Todays post, then, is devoted to answering the new most frequent question I get asked at work (besides "Where are the bathrooms?" and "Which way are the monkeys?") - How do I become a zookeeper?

1.) Hit the Books

Doctors go to medical school, lawyers go to law school.  Police and firefighters and soldiers have their academies.  But what about zookeepers?  Do they need schooling, beyond high school?  And if so, where, and in what field?

A generation or two ago, schooling at a level beyond high school wasn't deemed necessary for a career in keeping - it may have even been a liability, as managers and curators might have felt threatened by a book-smart newbie who thought they knew everything.  In theory, most zoos and aquariums require their entry-level keepers to have at least a high school diploma, but competition for the relatively scarce openings means that a bachelor's degree is almost a requirement.  Degrees should be in something animal related, obviously - zoology, biology, animal sciences, or a related field.

Why the degree?  Why the student loans for a job that pays zilch?  Much of the job is routine work, it's true - preparing diets, scrubbing water bowls, and, of course, cleaning up poop.  You can do just that and do 90% of a keeper's bare-minimum job requirements... but that other 10% makes a huge difference.  Keepers need to know about the natural history and behavior of their charges in order to take the best care of them.  They need to understand nutrition, reproductive biology, anatomy, and basic veterinary medicine.  These days, a knowledge of behavior, especially as it can be applied towards training and enrichment, is often essential.  At the very least, a keeper often needs the academic skills to investigate and research problems they may face - and this job throws a lot of weird problems at you.

Based on my personal observations, I'd say aquarists, invertebrate keepers, and reptile/amphibian keepers tend to be the most academically inclined, the result of needing to know so much detailed information about such a wide variety of species (a large mammal keeper might care for half a dozen species in a month... a reptile keeper might hundreds).  Bird keepers tend to be next, followed by small mammal, than large mammal.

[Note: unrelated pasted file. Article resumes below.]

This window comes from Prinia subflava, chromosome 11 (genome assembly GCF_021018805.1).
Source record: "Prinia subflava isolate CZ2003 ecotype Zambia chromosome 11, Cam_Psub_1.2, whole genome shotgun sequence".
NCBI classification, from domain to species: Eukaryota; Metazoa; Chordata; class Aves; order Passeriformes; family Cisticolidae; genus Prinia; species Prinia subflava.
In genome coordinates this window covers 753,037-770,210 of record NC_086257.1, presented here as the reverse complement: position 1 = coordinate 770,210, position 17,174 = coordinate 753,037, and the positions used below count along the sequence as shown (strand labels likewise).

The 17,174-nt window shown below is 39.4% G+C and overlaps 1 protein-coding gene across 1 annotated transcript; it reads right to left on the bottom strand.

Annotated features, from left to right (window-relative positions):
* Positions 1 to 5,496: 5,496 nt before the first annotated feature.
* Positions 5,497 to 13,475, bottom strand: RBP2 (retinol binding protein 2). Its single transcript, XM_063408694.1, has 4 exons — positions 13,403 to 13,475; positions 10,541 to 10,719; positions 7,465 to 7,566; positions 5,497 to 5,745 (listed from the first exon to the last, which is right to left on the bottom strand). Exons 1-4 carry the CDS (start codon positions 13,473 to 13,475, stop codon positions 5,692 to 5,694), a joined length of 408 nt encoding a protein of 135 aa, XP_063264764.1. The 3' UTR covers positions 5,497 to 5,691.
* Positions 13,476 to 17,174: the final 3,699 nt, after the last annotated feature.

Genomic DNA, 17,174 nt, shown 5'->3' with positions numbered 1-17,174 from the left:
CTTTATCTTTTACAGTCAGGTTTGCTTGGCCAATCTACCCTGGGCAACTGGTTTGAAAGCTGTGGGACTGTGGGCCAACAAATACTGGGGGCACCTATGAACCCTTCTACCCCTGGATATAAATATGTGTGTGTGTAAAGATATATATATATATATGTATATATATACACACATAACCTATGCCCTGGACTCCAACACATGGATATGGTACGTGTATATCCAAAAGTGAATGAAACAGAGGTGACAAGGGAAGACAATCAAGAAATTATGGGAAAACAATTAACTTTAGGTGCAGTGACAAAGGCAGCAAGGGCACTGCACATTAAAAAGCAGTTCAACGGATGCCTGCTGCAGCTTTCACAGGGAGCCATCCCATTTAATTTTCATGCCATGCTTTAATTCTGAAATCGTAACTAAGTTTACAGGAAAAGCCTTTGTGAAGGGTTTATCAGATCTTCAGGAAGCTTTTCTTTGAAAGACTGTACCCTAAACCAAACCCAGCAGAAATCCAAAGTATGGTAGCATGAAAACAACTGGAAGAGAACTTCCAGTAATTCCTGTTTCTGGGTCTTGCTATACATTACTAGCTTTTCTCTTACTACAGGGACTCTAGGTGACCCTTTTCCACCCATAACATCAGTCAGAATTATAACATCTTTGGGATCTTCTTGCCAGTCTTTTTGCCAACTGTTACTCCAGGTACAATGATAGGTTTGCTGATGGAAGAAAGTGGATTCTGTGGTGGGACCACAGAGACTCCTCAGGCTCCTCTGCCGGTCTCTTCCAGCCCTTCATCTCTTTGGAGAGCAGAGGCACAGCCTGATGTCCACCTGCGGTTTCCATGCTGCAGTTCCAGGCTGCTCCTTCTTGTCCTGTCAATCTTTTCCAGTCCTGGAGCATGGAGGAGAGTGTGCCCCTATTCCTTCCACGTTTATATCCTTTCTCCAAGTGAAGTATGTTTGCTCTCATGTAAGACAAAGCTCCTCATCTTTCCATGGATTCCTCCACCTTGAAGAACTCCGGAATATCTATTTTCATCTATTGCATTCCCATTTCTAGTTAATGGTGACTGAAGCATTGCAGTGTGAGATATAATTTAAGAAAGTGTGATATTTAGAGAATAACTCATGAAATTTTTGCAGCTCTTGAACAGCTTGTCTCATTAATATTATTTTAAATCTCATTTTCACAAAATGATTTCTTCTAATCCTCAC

A lot of visitors are surprised that I went to school at all... let alone that I have more higher education than they do.

2.) Get Dirt (and worse) on Your Hands

In my second year of college, I was enrolled in a Domestic Animal Biology class, filled mostly with pre-vets. Part of the class was lecture, part was lab, and part was actual animal care.  A small barn, stocked with pigs and calves, chickens and sheep, and one ornery old horse, was set aside for us to care for, with mandatory, regularly scheduled chores being part of the class.  An astonishing percentage of my classmates washed out. They could rattle of anatomy and reproductive data no problem, but give them a shovel and point them towards a pasture of horse dung?  Give them a slop bucket and tell them to go into a pen with some frisky, hungry, occasionally bitey pigs?  No thank you.

A lot of people think they want to be zookeepers, until the realities set in.  It's dirty and smelly.  It's cold in the winter, hot in the summer, and often rainy in between.  You work holidays and weekends.  You get bitten and scratched and pooped on and peed on.  Animals that you care for get old, and pass away... or young and seemingly healthy ones surprise you and die.  Animals that you get attached to get sent to other facilities.  You get paid a pittance.

The best way to show potential employers that you want the job is to do the job.  Volunteer.  Intern.  Work part time.  If there isn't a zoo or aquarium near you, try a nature center, or a rehabber, or a pet shelter, or a vet's office, or basically anything that shows that you can handle the work.  Employers want employees who have a realistic idea of what the job will be like.  Not someone who thinks that they will play with animals all day, but someone who understands the challenges of the job and accepts them.  Not only will you build up a resume and give yourself experiences to draw upon later in life, you may shock yourself and find out that you don't like doing it at all!  Then you can change your direction before it's too late.

An extra tip for would-be aquarists or marine mammal keepers - get SCUBA certified.

3). Show Your Passion

The hardest to quantify, but the most important.  I've known great keepers with a PhD and great keepers with a GED.  I've met keepers who had tons of experience, yet still managed to stink at their jobs, and ones who had no prior experience and manage to rock the job anyway.  I've never met a great... or even good... or even tolerable, really, keeper who didn't have passion.  If you want to be a zookeeper or an aquarist, be prepared to show it.  Part of that is by preparing yourself through education and experience.  That's what will get you an interview.  Passion is what can help you carry that interview and turn it into a job offer.